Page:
Petitioning Theresa May…Bring back the post-study work visa
We are calling on the UK Government to bring back the post-study work visa or an alternative scheme so that international students can continue to work in the UK after they have finished their study.
International students build their lives in the cities that they study in and by being here make the UK richer culturally, socially, intellectually and financially. Up until 2012 international students studying in the UK could apply for a post-study work visa. This enabled them to work for up to two years after they graduated, meaning that the UK directly benefited from the skills and knowledge the students gained during their degree.
The post study visa scheme was closed by the current UK Government as part of a drive to cut immigration. This is having a detrimental impact on higher education, the economy and society as international students choose to go elsewhere because they feel unwelcome.
We are calling for the retroduction of the post study visa because:
– Current policies are making our international students feel unwelcome in the UK.
– Those aspiring to study in the UK are being discouraged from applying and the UK is losing out. Nineteen per cent of non-EU students would not recommend the UK as a place to study for a friend or relative (this is as high as 34, 36 and 38% for students from India, Nigeria and Pakistan respectively).
– The UK Parliament’s All Party Group on Migration has called on the Government to open a new route for work in the UK after graduation.
– Seventy-five per cent of the general public think that international students should be able to study and work in the UK after graduation.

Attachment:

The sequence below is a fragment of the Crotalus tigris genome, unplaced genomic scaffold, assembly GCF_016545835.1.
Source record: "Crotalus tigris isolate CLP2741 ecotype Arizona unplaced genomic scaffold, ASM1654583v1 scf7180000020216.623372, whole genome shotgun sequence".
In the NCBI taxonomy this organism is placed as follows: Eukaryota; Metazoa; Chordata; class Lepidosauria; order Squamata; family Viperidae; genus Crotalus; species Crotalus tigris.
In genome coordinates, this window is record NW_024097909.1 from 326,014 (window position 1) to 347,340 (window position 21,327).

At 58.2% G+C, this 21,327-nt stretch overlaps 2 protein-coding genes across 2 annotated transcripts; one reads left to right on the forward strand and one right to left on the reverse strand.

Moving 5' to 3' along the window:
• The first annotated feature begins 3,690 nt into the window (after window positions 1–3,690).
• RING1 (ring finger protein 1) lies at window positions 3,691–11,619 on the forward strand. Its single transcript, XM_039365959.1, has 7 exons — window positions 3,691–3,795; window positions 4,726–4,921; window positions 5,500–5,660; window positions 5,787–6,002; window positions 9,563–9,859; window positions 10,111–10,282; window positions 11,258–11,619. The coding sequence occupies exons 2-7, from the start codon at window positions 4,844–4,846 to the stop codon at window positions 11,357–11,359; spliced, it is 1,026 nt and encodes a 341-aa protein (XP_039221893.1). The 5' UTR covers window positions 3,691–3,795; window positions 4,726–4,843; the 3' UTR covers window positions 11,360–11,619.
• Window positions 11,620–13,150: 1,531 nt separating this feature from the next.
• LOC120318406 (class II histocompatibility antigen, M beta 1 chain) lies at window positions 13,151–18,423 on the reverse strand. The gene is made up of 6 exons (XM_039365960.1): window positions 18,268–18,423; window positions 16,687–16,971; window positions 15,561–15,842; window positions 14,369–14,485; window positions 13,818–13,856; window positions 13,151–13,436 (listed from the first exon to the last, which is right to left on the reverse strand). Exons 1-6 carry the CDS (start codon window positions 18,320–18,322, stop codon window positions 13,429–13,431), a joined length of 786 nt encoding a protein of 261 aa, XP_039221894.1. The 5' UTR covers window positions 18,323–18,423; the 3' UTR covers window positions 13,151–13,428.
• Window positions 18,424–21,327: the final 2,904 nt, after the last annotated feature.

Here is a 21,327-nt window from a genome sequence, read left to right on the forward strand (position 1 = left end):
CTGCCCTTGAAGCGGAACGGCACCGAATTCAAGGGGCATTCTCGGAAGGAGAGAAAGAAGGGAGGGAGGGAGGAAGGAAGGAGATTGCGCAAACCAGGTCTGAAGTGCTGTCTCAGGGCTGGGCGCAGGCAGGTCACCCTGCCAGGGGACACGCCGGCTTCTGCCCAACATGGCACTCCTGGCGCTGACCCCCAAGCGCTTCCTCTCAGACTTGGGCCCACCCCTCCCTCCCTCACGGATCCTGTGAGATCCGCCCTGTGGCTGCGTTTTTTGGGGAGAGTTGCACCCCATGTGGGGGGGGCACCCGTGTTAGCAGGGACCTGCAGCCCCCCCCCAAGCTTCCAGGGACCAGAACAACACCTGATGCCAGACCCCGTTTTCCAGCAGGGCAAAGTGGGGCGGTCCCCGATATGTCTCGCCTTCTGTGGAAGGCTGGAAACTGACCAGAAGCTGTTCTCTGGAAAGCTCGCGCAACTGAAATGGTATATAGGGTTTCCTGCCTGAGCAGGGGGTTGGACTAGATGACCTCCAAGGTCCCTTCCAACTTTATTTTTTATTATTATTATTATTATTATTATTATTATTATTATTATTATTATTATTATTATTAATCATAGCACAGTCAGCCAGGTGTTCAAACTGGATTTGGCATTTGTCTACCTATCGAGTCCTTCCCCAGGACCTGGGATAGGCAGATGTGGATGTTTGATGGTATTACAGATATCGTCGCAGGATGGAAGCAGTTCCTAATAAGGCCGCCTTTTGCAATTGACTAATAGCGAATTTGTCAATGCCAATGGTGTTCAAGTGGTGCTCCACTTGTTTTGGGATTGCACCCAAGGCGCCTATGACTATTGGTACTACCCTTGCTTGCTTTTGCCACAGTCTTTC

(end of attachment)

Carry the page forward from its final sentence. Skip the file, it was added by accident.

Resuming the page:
– As well as paying substantial tuition fees, international students support local businesses in the towns and cities in which they live, and bring in an estimated £7 billion to the UK economy each year.
– International students make our communities more culturally and socially rich.
– International students help UK students to develop into globally aware and culturally literate graduates.
– The UK risks falling behind other countries in the international higher education market. Since 2010 the number of non-EU students starting a course in the UK has grown by 3% (and decreased two years in a row). By contrast the number of new international enrolments in the United States between 2010 – 2014 grew by 26%.
Support our international students and sign our petition!
 NUS Survey of International Student ’s Perceptions towards the Immigration Bill, National Union of Students (NUS), 2015
 UK Post-study Work Opportunities for International Students, All Party Parliamentary Group on Migration, 2014-2015
 Universities UK